Two albums, two diametrically dissimilar approaches. Shearwater is emotional, muted and occasionally ecstatic, building their sound up around simple arrangements and melodies; Air is just about what you’d expect from a couple of French guys tooling around with a crapload of keyboards and effects and a soft spot for spacey atmospherics and lounge.
After three records of muted insularity (Palo Santo), explorations taken on the wing (Rook) and heady island-hopping over open water (Golden Archipelago), it was about time Shearwater got in touch with its baser impulses. The loosely unified “Island Arc” trilogy put to bed like a grim and intricate yet surprisingly brilliant fairy tale, the Texas-based trio led by Jonathan Meiburg (percussionist Thor Harris and bassist Kim Burke backing him) was in need of a change of pace, musically speaking. Whether the hurried Animal Joy embodies such a departure, or is just the appendix or final extension of a running focus, is matter for debate, but what it is – shimmering and raw, full and biting – is in any case remarkable, and a big deal for a group that began as an outlet primarily for softer output from Meiburg and onetime Shearwater member Will Sheff that didn’t have a home on records put out during their joint stint in Okkervil River.
And here’s Air, beginning with a clip from from the short (Georges Méliès’ iconic film of the same name) scored with their music:
Starting with rolling timpani deployed over a languid rhythm, injections of atmospheric, static-laden guitar and busy orchestral flourishes that pop up like pockets of space debris, veteran electronic duo Air’s Le Voyage Dans la Lune gets off to a familiar, if unremarkable, start. Granted, “Astronomic Club” is not much like “La Femme D’Argent” or even the Space Age dancehall jam “Venus” (kick-offs to their 1998 debut, the iconic Moon Safari, and 2004’s Talkie-Walkie, respectively), but in low-frequency noise and garbled sampling possesses a sort of understated cosmic charm. As is the rest of Le Voyage, the track is both buoyed by and tied up in indelible symbiosis with the source of its inspiration: Georges Méliès’ 1902 short film of the same name, to which Air’s Le Voyage was composed as a companion when a long-lost hand-colorized print of the pioneering cinematic narrative about six astronomers traveling to the moon was restored in 2010. (The restoration, with its new score, premiered at last year’s Cannes.) “Astronomic Club” never quite makes a solid landing though – clocking in at only three minutes and change, it’s too insubstantial to even form strong opinions of – a criticism that could also be leveled at the album as a whole, given its paltry 31-minute running time and somewhat lackluster delivery.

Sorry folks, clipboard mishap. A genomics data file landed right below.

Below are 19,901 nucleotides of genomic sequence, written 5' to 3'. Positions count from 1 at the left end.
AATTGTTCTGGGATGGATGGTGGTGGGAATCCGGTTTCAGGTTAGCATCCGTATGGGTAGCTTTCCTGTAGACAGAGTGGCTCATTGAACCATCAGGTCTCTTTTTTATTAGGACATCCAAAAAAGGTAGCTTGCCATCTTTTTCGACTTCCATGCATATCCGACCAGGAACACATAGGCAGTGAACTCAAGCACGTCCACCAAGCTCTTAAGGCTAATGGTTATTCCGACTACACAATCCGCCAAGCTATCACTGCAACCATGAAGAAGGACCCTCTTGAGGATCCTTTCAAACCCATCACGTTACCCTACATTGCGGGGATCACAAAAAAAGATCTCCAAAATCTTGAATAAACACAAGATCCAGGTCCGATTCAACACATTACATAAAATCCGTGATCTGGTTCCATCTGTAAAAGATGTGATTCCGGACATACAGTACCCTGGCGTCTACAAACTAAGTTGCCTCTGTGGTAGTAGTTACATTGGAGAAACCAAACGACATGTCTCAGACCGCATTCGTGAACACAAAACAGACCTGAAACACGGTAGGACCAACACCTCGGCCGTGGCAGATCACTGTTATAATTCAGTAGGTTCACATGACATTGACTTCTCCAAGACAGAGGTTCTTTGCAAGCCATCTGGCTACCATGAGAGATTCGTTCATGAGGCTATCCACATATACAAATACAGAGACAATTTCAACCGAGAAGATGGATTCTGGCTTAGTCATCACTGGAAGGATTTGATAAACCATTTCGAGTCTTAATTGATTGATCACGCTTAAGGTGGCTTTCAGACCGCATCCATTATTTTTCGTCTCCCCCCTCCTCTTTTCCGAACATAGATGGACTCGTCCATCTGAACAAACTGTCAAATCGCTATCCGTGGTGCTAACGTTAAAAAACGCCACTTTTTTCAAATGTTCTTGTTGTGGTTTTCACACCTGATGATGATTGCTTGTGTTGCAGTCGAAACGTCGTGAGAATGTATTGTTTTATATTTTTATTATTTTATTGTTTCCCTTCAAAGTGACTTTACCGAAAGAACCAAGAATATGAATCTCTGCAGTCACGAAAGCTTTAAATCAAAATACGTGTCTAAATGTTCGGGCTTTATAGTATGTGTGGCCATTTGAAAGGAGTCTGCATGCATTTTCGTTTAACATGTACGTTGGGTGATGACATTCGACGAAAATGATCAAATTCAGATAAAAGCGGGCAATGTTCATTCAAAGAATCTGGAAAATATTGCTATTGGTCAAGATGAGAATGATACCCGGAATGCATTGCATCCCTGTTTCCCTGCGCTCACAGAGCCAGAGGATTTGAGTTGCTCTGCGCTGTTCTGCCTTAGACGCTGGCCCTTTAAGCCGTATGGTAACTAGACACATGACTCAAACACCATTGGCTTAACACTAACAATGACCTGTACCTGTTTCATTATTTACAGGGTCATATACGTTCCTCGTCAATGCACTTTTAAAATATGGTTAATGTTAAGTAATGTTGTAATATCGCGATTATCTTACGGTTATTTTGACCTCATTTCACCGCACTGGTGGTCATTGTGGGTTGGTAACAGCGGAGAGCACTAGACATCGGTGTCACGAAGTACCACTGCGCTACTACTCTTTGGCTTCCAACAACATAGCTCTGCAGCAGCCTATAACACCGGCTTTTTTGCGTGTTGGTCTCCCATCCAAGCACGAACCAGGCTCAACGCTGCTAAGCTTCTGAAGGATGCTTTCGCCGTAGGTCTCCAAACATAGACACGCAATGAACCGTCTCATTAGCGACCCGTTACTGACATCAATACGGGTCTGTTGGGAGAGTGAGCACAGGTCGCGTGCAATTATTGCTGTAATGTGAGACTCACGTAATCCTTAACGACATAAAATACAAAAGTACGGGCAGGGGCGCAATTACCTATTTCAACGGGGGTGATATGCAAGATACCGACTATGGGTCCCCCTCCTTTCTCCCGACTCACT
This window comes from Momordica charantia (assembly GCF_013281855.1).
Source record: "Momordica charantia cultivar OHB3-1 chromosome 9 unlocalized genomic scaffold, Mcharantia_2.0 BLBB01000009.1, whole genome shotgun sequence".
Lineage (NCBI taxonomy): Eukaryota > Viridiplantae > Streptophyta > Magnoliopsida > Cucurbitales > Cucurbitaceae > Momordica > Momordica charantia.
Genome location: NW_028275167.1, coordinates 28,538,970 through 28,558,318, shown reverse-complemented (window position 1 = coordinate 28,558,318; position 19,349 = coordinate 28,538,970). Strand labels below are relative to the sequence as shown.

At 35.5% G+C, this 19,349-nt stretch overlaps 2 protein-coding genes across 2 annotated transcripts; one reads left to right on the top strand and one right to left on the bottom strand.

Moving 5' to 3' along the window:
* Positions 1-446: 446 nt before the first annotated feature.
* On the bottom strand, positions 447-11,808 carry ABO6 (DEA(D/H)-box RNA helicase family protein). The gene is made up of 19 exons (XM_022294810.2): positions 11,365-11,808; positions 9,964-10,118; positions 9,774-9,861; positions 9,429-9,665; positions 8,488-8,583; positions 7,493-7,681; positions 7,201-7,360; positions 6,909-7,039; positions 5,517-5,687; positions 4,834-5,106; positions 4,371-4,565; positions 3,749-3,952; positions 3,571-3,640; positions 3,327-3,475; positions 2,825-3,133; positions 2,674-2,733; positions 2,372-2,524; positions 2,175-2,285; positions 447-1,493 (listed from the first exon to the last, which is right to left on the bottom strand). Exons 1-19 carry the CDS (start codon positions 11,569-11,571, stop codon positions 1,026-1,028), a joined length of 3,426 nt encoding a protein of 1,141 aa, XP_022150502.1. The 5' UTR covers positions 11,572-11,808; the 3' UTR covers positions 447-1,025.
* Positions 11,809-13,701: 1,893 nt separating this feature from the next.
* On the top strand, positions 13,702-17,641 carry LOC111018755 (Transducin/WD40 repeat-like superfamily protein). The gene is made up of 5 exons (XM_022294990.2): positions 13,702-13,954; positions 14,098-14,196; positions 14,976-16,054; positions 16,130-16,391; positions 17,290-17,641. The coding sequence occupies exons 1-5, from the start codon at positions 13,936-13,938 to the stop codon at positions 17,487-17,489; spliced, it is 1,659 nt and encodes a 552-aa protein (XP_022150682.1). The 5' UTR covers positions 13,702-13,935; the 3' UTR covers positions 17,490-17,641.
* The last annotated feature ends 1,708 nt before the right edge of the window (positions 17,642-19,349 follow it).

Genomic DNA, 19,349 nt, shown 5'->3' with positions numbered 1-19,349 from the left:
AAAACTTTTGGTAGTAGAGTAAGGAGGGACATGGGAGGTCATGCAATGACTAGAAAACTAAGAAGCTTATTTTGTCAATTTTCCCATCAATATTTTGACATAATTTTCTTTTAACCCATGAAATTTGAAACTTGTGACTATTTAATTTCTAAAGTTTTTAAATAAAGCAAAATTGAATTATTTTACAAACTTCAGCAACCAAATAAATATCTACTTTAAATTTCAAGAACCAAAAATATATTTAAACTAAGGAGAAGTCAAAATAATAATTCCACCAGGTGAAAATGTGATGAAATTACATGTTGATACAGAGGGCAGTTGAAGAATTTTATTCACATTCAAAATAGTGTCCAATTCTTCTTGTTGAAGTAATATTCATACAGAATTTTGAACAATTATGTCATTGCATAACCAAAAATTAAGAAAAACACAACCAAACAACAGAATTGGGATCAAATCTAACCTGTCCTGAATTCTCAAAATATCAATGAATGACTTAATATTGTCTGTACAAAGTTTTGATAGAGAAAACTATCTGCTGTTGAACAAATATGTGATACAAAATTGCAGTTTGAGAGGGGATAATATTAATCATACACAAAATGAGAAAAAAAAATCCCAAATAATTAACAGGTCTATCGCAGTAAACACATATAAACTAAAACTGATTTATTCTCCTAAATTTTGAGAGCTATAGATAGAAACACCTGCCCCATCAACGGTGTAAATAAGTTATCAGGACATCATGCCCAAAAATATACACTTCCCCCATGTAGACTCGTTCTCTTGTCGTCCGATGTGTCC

The rest: back on Spectrum.
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